“Until they start accepting there’s something ingrained within the force and its sectors, until they can deal with that, I don’t see how they’re going to move forward,” Lawrence says.
Though the baroness has limited faith sufficient change in policing is imminent, her hope for the future has been aided by the growth of the Black Lives Matter movement following the murder of the African American security guard George Floyd by a police officer in Minnesota in 2020 – and the global outrage that followed.
“The difference I noticed at that time was it wasn’t just people from the Black community protesting,” she says. “People from all races were shouting out about how Black lives matter.”
Lawrence believes momentum for societal change and improved approaches to active anti-racism has not spilled over from street demonstrations into government, however.
“We have to keep fighting for our place in society and we shouldn’t have to,” she says.
The baroness has no faith in Home Secretary Priti Patel to inspire change. She points to Patel’s support for former Met Police Commissioner Cressida Dick as an example of failing to take the concerns of the Black community seriously. Dick resigned from her post in February following a string of scandals, several of which involved elements of racism at the hands of Met Police officers.
In response to police failings, both recent and historic, some campaigners have called for the public to “defund” or “abolish” the police.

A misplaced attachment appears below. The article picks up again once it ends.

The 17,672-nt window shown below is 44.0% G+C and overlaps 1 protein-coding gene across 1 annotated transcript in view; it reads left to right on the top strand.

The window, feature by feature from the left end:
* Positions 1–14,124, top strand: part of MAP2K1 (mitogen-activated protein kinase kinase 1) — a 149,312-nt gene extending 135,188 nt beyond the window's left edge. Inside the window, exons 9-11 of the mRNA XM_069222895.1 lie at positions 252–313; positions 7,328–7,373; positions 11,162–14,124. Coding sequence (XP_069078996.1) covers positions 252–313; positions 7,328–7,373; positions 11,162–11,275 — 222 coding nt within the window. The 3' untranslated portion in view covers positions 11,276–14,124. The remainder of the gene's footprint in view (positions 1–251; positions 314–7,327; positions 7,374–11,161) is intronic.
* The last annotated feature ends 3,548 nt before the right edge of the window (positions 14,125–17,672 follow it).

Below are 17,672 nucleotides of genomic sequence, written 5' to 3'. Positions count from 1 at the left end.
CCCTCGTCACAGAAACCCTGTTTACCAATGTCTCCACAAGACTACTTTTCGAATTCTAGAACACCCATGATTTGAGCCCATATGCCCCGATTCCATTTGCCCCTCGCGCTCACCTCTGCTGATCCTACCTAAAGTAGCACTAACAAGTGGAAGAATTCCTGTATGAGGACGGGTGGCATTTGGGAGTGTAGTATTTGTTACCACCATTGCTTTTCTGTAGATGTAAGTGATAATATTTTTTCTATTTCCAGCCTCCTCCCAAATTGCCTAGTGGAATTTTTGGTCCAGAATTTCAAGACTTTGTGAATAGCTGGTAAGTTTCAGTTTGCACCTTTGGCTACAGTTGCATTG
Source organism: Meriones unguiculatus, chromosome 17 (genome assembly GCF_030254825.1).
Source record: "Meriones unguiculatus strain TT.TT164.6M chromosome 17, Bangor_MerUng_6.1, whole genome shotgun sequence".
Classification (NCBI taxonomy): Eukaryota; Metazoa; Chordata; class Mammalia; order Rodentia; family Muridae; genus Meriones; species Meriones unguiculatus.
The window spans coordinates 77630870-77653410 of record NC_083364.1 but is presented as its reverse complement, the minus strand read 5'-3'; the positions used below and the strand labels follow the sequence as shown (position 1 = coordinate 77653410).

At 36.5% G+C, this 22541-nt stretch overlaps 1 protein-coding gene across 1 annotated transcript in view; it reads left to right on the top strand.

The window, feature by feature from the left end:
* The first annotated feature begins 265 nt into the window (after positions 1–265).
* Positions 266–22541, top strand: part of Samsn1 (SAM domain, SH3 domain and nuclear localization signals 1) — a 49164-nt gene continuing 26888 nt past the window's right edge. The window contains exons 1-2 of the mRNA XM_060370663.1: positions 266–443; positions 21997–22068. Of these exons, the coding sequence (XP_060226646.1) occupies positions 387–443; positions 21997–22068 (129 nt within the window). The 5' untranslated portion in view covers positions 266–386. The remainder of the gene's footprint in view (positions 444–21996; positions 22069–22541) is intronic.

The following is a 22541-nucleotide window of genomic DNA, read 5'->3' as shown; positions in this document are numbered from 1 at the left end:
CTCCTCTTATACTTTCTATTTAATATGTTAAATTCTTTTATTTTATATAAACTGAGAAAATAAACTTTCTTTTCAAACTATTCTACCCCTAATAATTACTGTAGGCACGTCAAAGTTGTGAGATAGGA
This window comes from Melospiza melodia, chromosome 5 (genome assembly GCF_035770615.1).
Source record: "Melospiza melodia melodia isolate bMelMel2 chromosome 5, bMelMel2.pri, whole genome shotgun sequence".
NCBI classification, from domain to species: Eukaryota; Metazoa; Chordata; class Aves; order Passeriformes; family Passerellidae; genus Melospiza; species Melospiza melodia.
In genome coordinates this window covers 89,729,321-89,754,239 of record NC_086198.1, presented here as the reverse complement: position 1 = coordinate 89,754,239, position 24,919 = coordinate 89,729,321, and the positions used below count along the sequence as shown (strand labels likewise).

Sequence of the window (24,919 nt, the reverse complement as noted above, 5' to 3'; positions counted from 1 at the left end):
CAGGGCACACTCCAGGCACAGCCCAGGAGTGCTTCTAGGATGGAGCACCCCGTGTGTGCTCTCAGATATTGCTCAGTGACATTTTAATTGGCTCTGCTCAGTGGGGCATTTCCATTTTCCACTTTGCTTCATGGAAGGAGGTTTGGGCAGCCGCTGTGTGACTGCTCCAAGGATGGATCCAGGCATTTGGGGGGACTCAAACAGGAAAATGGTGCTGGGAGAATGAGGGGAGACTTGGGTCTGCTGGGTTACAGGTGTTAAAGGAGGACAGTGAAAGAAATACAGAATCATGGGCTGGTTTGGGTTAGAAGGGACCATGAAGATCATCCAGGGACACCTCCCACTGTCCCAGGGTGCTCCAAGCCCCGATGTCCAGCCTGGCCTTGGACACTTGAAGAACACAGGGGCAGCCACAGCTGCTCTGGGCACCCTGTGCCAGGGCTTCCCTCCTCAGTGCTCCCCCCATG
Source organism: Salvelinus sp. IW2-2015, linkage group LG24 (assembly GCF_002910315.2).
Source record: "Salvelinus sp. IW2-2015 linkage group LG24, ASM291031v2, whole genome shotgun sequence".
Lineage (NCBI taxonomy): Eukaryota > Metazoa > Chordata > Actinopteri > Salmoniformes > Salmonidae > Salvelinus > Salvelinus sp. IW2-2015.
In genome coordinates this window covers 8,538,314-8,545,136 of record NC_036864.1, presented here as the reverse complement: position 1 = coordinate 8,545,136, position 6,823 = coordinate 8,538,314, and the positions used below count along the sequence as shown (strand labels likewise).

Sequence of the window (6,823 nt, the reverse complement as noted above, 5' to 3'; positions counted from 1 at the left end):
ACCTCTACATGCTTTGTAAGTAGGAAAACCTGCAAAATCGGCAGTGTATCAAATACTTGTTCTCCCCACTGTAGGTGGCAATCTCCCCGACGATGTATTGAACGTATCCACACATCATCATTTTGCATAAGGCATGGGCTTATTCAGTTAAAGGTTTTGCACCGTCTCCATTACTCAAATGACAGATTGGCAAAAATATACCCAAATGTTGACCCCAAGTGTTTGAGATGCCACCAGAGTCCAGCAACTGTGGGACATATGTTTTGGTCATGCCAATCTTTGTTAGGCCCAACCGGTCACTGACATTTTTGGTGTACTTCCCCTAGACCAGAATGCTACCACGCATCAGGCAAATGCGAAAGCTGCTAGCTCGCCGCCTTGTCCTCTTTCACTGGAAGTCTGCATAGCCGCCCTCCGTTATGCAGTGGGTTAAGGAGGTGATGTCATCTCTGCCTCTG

Lawrence disagrees with the concept, which she describes as “not very practical”, pointing out that communities need the force for protection.
“It’s about how we re-educate the police to understand that they need the community’s consent to police them,” she says.
What, then, can bring about such radical change in the police, as well as British society at large?
The key, Lawrence suggests, lies in education; more specifically “decolonising” school curriculums. In her view, too many people still believe Black British history begins with the arrival of HMT Windrush in 1948, and pupils are growing up unaware of the wide-ranging contributions Black people have made to this country for centuries.
“Teacher training colleges need to be able to equip teachers to feel confident that it doesn’t matter what mix their class is, they are teaching the right history,” she says. “In England that’s not happening.”
The Stephen Lawrence Day Foundation, which the baroness founded in memory of her son, focuses much of its work on education. The charity is currently looking into how apprenticeships can support young people into flourishing careers.
To aid its work, Lawrence wants to see more parliamentarians raise awareness about Stephen Lawrence Day, which takes place on 22 April.
“Leading up to Stephen Lawrence Day, it would be good to see parliamentarians talking about it, and what they can contribute in order to help support the foundation,” she says.
Lawrence is not devoid of hope that one day Britain can become a place where every child is viewed as equal, in the eyes of politicians, the public, the police and law.
Reaching that end-goal, she stresses, is taking too long, and too many people are suffering along the way.
Tragically, Stephen is not alive today. But with the right openness and willing, with the right education, resources and governance, future generations need not live through the horrors experienced by Lawrence and her son. Her work will then be done.